The following experiment built on prior monoclonal antibody experiments. In this experiment, 107 sperm cells were used for each procedure. To verify the motility of the sperm cell in the diluent (TRIS buffer+yolk), the sperm cells was placed in contact with 100μl of diluent and incubated for one hour. For verification of motility in the presence of the serum, the sperm cells were incubated with 100 μl of guinea pig serum for an equal amount of time. To verify motility in the presence of monoclonal antibodies and guinea pig serum, the sperm cells were initially incubated for 45 minutes with 100 μl of monoclonal antibodies, and washed afterwards by centrifugation at 2000 g and incubated again for an hour with the guinea pig serum. All incubations were done at 37° C.
 The source for monoclonal antibodies was ascitic fluid that was previously heated at 52.2° C. by 30 minutes to eliminate the B protein potentially originated from peritoneal macrophages. To eliminate the alternative pathway of the complement, the guinea pig serum was heated to different temperatures, for 30 minutes and placed in contact with sperm cells for 1 or 2 hours and microscope analysis was carried out. Variations among animals of the same species and among animals of different species occurred in relation to the ideal temperature to inactivate B protein. A range of different temperatures was used to inactivate the B protein of the guinea pig serum and to incubate these sera with sperm cells. The primary objective was to observe the inactivation of the alternative pathway and the presence of monoclonal antibodies and to verify the action this serum by the classic pathway of the complement. Reference is made to Table 1 as follows:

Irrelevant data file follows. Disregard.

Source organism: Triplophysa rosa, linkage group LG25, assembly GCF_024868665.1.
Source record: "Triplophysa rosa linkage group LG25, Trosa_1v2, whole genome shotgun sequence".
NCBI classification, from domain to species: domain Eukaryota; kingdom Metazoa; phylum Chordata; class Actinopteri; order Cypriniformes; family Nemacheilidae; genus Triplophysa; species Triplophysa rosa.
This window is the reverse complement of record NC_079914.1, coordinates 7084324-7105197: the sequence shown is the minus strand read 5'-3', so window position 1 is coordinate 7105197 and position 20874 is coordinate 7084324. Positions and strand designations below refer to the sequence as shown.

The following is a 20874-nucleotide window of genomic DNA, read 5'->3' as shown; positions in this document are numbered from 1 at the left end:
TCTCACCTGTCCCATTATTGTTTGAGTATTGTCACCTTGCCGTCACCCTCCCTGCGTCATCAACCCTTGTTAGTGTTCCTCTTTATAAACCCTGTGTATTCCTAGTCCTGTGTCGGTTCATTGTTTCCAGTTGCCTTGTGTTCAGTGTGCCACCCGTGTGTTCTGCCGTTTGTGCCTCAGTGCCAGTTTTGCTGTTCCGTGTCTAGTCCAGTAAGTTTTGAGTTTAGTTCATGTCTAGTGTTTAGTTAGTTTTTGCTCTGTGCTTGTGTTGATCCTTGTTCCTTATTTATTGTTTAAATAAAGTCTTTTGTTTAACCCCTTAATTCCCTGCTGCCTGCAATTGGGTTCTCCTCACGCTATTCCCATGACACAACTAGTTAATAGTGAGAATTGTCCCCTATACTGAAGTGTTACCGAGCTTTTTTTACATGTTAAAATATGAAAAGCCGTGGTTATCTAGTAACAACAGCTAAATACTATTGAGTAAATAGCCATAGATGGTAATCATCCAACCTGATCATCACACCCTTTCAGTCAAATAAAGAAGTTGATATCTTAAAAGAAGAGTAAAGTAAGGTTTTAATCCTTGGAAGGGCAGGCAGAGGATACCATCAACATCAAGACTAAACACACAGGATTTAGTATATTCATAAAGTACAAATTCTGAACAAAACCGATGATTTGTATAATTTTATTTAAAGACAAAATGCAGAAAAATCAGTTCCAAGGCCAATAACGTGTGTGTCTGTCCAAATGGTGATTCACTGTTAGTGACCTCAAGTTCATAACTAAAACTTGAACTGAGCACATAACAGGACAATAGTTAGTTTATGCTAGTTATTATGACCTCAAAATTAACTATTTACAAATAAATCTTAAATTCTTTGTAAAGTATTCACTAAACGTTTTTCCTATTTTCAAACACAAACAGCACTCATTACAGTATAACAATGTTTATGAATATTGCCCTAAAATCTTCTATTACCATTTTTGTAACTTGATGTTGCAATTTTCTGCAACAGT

Table 1 illustrates that a range of different temperatures were used to inactivate the B protein of the guinea pig serum and to incubate these sera with sperm cells. The primary objective was to observe the inactivation of the alternative pathway, and the presence of monoclonal antibodies, to verify the action this serum by the classic pathway of the complement